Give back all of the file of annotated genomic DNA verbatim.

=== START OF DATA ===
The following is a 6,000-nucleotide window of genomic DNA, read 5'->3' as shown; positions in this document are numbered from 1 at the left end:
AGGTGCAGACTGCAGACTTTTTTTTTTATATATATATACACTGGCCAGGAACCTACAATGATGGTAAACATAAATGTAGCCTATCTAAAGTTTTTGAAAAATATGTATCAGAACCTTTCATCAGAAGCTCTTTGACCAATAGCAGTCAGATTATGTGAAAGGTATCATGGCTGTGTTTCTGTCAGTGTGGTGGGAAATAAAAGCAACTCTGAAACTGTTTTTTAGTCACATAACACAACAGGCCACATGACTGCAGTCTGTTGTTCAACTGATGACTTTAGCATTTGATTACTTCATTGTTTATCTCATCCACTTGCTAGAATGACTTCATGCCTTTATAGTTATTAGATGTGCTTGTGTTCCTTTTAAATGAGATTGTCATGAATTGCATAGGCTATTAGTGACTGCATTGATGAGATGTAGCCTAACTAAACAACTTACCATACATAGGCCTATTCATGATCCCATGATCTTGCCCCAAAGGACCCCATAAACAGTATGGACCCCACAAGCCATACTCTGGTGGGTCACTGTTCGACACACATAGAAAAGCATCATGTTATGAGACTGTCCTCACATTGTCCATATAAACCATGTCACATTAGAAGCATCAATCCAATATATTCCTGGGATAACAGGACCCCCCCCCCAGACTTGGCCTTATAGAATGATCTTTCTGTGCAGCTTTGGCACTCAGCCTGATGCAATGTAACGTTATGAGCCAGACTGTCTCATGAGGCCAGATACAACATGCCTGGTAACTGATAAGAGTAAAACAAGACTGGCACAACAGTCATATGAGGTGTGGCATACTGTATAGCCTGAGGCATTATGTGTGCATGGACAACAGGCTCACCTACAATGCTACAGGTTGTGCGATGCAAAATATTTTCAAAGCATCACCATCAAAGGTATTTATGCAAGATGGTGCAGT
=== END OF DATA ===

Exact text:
The following is a 6,000-nucleotide window of genomic DNA, read 5'->3' as shown; positions in this document are numbered from 1 at the left end:
AGGTGCAGACTGCAGACTTTTTTTTTTATATATATATACACTGGCCAGGAACCTACAATGATGGTAAACATAAATGTAGCCTATCTAAAGTTTTTGAAAAATATGTATCAGAACCTTTCATCAGAAGCTCTTTGACCAATAGCAGTCAGATTATGTGAAAGGTATCATGGCTGTGTTTCTGTCAGTGTGGTGGGAAATAAAAGCAACTCTGAAACTGTTTTTTAGTCACATAACACAACAGGCCACATGACTGCAGTCTGTTGTTCAACTGATGACTTTAGCATTTGATTACTTCATTGTTTATCTCATCCACTTGCTAGAATGACTTCATGCCTTTATAGTTATTAGATGTGCTTGTGTTCCTTTTAAATGAGATTGTCATGAATTGCATAGGCTATTAGTGACTGCATTGATGAGATGTAGCCTAACTAAACAACTTACCATACATAGGCCTATTCATGATCCCATGATCTTGCCCCAAAGGACCCCATAAACAGTATGGACCCCACAAGCCATACTCTGGTGGGTCACTGTTCGACACACATAGAAAAGCATCATGTTATGAGACTGTCCTCACATTGTCCATATAAACCATGTCACATTAGAAGCATCAATCCAATATATTCCTGGGATAACAGGACCCCCCCCCCAGACTTGGCCTTATAGAATGATCTTTCTGTGCAGCTTTGGCACTCAGCCTGATGCAATGTAACGTTATGAGCCAGACTGTCTCATGAGGCCAGATACAACATGCCTGGTAACTGATAAGAGTAAAACAAGACTGGCACAACAGTCATATGAGGTGTGGCATACTGTATAGCCTGAGGCATTATGTGTGCATGGACAACAGGCTCACCTACAATGCTACAGGTTGTGCGATGCAAAATATTTTCAAAGCATCACCATCAAAGGTATTTATGCAAGATGGTGCAGT